Have you ever known anyone who managed to work into nearly every conversation a suggestion that you should believe the way they do? Or the person who feels compelled to quote Scripture in even the most mundane of situations, like while ordering off the menu in a restaurant?
I respect people who are passionate about their faith. And I appreciate people who are bold enough to share it with others. But I think what turns many people off when the subject of God, religion, or faith comes up are people who are perceived as “shoving religion down their throats.”
I’m intimately aware of this because I used to be one of those people! When you find “medicine”that heals your wounds, you want to share it with others. When your broken, bleeding heart is restored and life is good, you want everyone to know about the source of the amazing restoration. The problem is that there is a time and a place for everything. And faith that is authentically lived out is attractive rather than repulsive, and it is far more lastingly persuasive than faith that is perceived to be obnoxious.
When Christians first turn their lives over to Jesus and begin to see amazing changes in their lives, they’re often apt to put the Jesus fish on their bumper and the “He Is Risen”sign on their front door. There is no problem with either of those actions UNLESS you’re not yet fully submitted to doing your best to live the life Jesus would have you live. When others see Christians who are doing the same things non-Christians do and making the same kinds of decisions that non-Christians do, the lives of those new Christians or “so-called”Christians speak much louder than do their words or the Jesus fish on the back of their car.
How do I know all this? Well, naturally, I had the Jesus fish on my bumper, the “He Is Risen”sign on my office cubicle, and the cross around my neck—all while I still let the rage inside me (rage that was the residual of abandonment and abuse) rule my behavior. I meant well, but any mention of Jesus likely drove people further away rather than drew them in for a closer look.
It’s been many years since I made the leap from “believing in Jesus”to giving Him my life and promising to cooperate with Him to do something good with it. Since then, I have learned to unapologetically share my faith while doing my best to live a life consistent with my words. (Until I was sure that I could do that reasonably well, I refused to wear a cross or have any other Christian identifiers.)
Until yesterday, it had been years since I grimaced about my behavior as an immature Christian. It all came back to me yesterday while I was attending a meeting that a dear friend asked me to join wherein she was going to make a big announcement to her family.
My friend had flown 3,000 miles to speak to her family. She wanted (maybe needed) their support. While she was speaking to the group of about 18 family members, laying the foundation for her announcement and building up to her big news, one of the family members decided that it would be a good time to focus on one sentence—six words to be exact—that my friend spoke. The one sentence was peripheral to the point of the meeting. But this family member stopped my friend and put her on the spot about that one inconsequential thing she’d said. The family member pulled out a Bible and began to quote Scripture and give a contextual lesson about the prophet who spoke those words some 4,000 years ago.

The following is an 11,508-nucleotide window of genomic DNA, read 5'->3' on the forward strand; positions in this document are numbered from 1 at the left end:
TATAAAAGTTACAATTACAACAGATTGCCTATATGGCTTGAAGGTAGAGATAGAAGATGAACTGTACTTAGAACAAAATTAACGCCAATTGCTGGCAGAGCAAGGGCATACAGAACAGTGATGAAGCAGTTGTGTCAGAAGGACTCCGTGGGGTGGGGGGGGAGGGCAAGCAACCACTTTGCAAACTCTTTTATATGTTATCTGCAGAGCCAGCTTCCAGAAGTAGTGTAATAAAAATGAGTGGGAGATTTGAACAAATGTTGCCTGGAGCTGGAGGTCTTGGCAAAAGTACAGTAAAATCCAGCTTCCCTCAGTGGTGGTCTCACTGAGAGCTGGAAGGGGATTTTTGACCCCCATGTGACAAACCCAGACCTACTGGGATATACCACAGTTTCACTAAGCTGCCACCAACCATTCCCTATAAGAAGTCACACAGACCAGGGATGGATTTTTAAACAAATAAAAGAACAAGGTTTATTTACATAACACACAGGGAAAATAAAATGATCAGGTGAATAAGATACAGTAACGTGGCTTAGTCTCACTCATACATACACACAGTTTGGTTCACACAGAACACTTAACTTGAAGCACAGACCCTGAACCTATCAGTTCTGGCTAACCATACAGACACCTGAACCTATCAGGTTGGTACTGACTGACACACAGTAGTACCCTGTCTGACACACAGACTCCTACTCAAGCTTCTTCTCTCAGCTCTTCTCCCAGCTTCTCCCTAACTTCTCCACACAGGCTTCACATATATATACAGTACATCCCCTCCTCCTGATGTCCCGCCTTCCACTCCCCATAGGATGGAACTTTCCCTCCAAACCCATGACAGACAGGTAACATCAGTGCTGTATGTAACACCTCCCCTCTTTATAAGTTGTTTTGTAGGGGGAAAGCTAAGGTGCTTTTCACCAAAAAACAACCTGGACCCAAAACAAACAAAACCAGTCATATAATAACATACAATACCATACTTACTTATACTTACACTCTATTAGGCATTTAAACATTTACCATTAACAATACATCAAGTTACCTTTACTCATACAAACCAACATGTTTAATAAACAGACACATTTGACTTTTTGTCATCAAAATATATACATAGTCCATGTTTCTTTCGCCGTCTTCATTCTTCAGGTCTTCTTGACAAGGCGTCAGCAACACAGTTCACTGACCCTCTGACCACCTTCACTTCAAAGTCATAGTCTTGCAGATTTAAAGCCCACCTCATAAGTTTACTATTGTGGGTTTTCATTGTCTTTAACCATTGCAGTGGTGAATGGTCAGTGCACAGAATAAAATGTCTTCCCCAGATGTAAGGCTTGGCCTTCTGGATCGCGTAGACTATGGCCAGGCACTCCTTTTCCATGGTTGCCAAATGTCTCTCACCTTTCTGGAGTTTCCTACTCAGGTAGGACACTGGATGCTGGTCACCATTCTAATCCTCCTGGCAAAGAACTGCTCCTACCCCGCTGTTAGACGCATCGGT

Meantime, some were clearly uncomfortable with the insertion of a Bible lesson. A couple of the family members had to get going, but they were eager to hear the big announcement. It appeared that some were unwilling to make waves by standing up to this very aggressive Christian; however, a couple of family members finally did intervene and the meeting went on, allowing my friend to make her announcement. As I was leaving, several family members shared their discomfort and even disdain for the one family member who probably perceived herself as boldly making a stand for Christ. As I drove away, I wondered how much damage well-meaning Christians do by failing to follow the leading of the Holy Spirit on what to say and when to say it.
Do we insert talk about our faith, our experiences, or Scripture into conversations in an effort to help others? Or are there times when we do this to be in control? Or do we quote Scripture to show off our vast knowledge or how smart we are? After what I saw yesterday, I plan to pay more attention to the way I communicate my faith. I’m going to make a greater effort to live in a way that is attractive rather than obnoxious, a way that gives evidence of God in my life, including love, kindness, gentleness, patience, forgiveness, peace, humility, and self-control. If I have to TELL you I’m a Christian rather than this being obvious from the way I live my life, I still have a long way to go
Rhonda Sciortino, author of The Prayer That Covers It All, was raised by atheists and introduced to Jesus by a foster parent when she was a child. Rhonda’s faith journey was influenced by her faith-filled high school typing teacher, the Lutheran pastor who baptized her, a Rabbi who taught her, the Baptist minister who invited her to a public profession of faith, a Pentecostal youth pastor whose prayers resulted in miraculous healing, the Church of Christ pastor who helped launch her career, a Norbertine Priest who encouraged her, and myriad friends from various denominations and non-denominational churches all over the US. Rhonda is a fully yielded believer in Christ who focuses on the words of Jesus.